A sea-lion pup is tube-fed last month at the Marine Mammal Center in Sausalito, Calif.

- Orange County Register, Jan 10, 2015 (emphasis added): 8 sea lions rescued in OC in just over a week; number mystifies officials — It’s not normal for eight sea lions to need rescuing in just over a week — especially at this time of year. But that’s exactly what has happened… six were pups and yearlings… [one] only 21 pounds, and [another] 23 pounds… [Experts don't] know why it’s happening.

ABC 7′s Greg Lee
, Jan 12, 2015: Sad, sad photo: Huge increase in rescued #sealions across CA

ABC Los Angeles
, Jan 12, 2015: Sea lions in distress — a mysterious surge in sick sea lions here in S. California and statewide New at 5, a big increase in the number of stranded sea lions being rescued…

Some of them very seriously ill nearly a dozen sea lions at the Pacific Marine Mammal Center. Facilities across California are reporting a massive increase in the number of sea lions needing to be rescued in 2015… Baby sea lions [are] in very bad shape.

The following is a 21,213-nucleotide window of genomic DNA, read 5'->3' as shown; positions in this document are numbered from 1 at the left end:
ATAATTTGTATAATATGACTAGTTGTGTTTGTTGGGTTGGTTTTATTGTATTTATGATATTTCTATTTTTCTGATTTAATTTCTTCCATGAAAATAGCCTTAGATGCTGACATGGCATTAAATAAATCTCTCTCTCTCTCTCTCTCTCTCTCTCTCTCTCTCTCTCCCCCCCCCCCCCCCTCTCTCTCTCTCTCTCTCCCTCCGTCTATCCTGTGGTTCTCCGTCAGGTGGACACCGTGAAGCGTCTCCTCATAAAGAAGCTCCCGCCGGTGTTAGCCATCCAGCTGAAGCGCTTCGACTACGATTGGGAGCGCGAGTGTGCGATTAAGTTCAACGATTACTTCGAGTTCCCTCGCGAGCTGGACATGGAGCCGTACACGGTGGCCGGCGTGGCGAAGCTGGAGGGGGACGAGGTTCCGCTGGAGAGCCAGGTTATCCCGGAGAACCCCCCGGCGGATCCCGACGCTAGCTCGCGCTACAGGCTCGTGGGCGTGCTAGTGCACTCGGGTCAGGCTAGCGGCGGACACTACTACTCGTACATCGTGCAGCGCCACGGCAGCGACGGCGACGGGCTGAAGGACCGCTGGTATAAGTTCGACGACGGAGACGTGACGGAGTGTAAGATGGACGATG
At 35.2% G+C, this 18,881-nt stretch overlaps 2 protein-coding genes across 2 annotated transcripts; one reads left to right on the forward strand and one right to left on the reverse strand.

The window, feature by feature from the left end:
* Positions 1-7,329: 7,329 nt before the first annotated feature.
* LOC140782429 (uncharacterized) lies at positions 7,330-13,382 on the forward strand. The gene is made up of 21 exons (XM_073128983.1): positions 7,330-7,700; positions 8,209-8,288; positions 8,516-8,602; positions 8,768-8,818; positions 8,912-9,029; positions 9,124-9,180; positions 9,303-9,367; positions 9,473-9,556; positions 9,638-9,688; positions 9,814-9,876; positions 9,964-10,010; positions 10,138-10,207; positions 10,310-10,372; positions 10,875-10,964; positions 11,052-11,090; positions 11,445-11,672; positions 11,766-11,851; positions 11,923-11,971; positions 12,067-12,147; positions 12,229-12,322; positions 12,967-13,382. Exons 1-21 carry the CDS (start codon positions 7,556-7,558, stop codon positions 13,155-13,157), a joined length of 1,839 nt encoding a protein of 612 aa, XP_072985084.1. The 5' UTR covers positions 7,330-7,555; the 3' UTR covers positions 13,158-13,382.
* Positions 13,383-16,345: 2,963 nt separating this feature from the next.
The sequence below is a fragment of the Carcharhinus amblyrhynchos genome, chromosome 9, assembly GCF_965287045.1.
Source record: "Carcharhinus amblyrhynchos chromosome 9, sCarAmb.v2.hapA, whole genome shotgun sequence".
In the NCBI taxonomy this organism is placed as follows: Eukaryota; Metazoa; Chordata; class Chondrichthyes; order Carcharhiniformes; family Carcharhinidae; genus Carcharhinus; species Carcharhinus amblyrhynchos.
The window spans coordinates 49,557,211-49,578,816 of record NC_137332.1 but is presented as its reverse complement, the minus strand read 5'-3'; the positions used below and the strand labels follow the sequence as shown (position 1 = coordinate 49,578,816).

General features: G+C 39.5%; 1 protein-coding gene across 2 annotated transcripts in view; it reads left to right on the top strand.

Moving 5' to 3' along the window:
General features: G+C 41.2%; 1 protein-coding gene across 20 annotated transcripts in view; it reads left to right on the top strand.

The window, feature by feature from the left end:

Kirsten Sedlick, PMMC supervisor
: We’re extremely concerned right now, absolutely. It’s not just us, it’s other stranding networks, we’re all very concernedSince January 1st, we’ve had 11 stranded California sea lions; last January we had 4 total [On pace for 30 in January, over 7 times last year's total]

They are extremely emaciated, we’ve noticed there’s been a high parasite infestation in them as well and some upper respiratory infections.

The Pacific Marine Mammal Center in Laguna Beach says its seen almost a 40 percent increase in sick sea lions this year.